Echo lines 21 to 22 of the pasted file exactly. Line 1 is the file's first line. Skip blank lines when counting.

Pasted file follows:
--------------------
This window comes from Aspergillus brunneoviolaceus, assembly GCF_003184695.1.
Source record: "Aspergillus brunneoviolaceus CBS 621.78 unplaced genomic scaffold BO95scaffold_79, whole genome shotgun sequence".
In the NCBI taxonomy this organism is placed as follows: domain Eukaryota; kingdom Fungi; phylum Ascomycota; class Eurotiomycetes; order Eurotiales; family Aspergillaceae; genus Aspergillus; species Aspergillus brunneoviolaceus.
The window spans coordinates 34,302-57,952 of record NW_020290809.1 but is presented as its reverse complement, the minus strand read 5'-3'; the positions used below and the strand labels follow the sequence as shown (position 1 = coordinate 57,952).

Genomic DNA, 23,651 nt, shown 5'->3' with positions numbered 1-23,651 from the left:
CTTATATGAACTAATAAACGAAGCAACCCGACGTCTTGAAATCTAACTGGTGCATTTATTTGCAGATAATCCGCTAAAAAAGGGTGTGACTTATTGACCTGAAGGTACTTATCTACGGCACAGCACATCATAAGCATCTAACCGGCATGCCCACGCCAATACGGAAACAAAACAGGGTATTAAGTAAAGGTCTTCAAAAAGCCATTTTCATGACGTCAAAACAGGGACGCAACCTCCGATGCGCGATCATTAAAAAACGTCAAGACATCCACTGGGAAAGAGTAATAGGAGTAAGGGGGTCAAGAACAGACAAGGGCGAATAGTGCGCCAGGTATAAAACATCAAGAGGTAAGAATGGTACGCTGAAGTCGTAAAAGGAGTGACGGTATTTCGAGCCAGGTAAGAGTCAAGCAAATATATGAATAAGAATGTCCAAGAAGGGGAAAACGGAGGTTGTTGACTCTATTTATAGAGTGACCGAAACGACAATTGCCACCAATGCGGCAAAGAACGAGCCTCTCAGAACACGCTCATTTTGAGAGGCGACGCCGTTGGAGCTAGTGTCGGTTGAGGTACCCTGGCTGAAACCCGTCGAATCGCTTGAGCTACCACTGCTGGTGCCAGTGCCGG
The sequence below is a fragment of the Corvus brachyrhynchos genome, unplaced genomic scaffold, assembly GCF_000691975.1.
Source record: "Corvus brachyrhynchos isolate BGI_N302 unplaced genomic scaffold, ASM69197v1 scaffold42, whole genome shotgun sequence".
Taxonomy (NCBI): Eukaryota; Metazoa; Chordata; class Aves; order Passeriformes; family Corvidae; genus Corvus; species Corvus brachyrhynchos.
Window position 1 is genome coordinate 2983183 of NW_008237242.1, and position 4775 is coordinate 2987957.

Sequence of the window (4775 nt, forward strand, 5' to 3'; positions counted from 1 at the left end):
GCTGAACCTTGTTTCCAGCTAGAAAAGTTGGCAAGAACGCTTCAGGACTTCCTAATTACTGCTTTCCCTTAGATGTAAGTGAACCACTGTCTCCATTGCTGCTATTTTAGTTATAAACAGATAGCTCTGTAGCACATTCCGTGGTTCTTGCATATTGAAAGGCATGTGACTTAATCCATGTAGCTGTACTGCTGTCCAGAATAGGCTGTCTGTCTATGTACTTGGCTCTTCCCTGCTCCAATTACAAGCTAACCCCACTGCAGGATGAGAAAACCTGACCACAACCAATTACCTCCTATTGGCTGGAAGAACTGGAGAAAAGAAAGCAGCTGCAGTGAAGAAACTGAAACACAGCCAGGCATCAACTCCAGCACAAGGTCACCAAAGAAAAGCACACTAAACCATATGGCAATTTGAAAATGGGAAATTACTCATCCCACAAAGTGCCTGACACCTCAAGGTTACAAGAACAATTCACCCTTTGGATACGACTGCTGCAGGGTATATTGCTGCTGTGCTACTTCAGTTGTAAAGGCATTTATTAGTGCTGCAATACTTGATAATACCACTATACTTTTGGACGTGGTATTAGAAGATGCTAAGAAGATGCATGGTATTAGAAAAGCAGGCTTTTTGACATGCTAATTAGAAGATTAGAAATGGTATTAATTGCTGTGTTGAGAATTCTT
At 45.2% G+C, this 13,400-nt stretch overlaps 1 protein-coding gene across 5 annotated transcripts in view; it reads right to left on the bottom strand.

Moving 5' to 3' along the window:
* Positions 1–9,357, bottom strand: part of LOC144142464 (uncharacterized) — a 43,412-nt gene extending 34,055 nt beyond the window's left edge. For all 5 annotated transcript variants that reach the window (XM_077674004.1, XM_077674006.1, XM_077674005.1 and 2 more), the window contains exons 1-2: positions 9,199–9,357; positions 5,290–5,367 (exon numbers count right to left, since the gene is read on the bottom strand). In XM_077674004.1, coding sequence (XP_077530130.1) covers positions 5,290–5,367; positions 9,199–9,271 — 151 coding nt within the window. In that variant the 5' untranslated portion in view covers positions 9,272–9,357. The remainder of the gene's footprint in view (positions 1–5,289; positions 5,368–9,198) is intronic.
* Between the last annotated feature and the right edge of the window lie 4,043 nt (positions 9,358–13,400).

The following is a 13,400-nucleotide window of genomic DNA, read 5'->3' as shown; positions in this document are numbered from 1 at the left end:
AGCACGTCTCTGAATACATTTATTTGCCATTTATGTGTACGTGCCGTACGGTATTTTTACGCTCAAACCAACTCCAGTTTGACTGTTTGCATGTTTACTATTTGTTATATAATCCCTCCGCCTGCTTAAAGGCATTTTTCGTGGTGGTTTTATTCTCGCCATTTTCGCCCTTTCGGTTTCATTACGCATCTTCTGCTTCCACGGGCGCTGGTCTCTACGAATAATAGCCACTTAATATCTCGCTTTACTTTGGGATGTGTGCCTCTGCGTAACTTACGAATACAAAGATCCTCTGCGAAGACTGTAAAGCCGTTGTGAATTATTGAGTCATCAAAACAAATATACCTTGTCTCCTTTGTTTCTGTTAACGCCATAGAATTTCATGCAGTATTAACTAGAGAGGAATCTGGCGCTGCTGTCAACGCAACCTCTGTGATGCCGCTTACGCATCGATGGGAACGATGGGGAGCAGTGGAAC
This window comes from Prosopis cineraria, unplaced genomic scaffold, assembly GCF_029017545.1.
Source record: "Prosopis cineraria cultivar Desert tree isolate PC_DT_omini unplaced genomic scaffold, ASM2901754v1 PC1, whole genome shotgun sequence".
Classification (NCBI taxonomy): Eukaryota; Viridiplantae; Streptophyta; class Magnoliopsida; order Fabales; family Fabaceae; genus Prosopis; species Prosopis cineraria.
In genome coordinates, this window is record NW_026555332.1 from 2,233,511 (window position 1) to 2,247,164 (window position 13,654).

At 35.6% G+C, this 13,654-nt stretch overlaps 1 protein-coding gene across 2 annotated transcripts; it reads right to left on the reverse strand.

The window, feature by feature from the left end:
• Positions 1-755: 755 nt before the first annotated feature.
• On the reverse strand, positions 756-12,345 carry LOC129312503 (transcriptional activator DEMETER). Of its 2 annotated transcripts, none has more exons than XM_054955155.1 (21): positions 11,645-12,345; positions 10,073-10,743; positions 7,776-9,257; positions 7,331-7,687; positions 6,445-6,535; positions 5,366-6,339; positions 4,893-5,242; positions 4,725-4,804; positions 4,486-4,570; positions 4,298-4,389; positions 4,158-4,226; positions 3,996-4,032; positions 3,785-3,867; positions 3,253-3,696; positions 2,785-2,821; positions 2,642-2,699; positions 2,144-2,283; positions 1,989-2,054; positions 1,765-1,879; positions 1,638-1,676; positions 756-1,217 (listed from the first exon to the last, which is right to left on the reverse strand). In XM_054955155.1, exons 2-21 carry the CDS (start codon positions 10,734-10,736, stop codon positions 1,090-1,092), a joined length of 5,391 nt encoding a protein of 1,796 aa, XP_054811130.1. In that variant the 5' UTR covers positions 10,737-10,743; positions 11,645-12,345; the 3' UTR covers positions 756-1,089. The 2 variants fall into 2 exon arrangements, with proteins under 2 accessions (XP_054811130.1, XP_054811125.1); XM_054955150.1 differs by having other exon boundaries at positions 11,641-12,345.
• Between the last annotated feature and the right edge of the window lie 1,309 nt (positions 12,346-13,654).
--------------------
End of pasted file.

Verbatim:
Classification (NCBI taxonomy): Eukaryota; Viridiplantae; Streptophyta; class Magnoliopsida; order Fabales; family Fabaceae; genus Prosopis; species Prosopis cineraria.
In genome coordinates, this window is record NW_026555332.1 from 2,233,511 (window position 1) to 2,247,164 (window position 13,654).